Contextualising Populism and its Effects on SRHR

6 November, 2017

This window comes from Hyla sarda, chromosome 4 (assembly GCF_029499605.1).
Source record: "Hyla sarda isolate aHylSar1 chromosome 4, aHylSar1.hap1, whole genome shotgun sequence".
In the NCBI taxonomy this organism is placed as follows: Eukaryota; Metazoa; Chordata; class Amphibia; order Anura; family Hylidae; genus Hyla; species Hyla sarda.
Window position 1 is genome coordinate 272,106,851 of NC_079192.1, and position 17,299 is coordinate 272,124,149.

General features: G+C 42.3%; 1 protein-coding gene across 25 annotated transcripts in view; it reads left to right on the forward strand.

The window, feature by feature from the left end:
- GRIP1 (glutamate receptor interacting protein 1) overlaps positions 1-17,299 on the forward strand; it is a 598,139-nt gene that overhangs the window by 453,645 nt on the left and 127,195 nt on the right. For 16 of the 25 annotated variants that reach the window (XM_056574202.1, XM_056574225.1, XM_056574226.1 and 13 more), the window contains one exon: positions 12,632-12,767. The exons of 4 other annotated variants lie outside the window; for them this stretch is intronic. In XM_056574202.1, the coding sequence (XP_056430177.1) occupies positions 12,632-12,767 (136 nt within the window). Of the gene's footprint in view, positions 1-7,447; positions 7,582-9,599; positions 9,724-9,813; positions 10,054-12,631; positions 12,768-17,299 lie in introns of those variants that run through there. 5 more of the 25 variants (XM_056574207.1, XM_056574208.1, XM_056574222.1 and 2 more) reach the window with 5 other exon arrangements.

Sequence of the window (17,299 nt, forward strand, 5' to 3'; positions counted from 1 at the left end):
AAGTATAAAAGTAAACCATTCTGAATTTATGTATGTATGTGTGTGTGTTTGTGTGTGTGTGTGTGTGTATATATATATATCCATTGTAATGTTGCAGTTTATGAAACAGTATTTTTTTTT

Dr Heidari situated reactions to progressive change against a background of growing economic inequalities, as well as a progressive shift in cultural values, which is believed to have unleashed these renewed attacks on women’s and LGBT rights. She went on to discuss the term, “gender ideology” invented by anti-feminist forces, explaining how it has served populist rhetoric to oversimplify complex matters related to gender, sexuality and reproductive rights, while reinforcing the binary opposition of “us vs them” used by populists. The attempted One of Us Initiative, the rejection of the Estrela Report on SRHR and the renewed Global Gag Rule exemplify the anti-feminist climate, with implications for women’s SRHR, as well as democracy. At the same, there has been an unprecedented reaction to these backlashes from leaders and governments, illustrated by efforts such as the She Decides Initiative as well as unparalleled mobilisations at the grassroot level. There is also more visible high-level resistance, with more and more politicians and governments endorsing feminist politics and standing up for women’s rights and SRHR. This resistance, Dr Heidari concluded, is partly a result of SRHR gaining a “more visible and prominent place in the SDGs, pointing to the recognition that realizing sexual and reproductive health and rights are imperative for meeting our development goals.”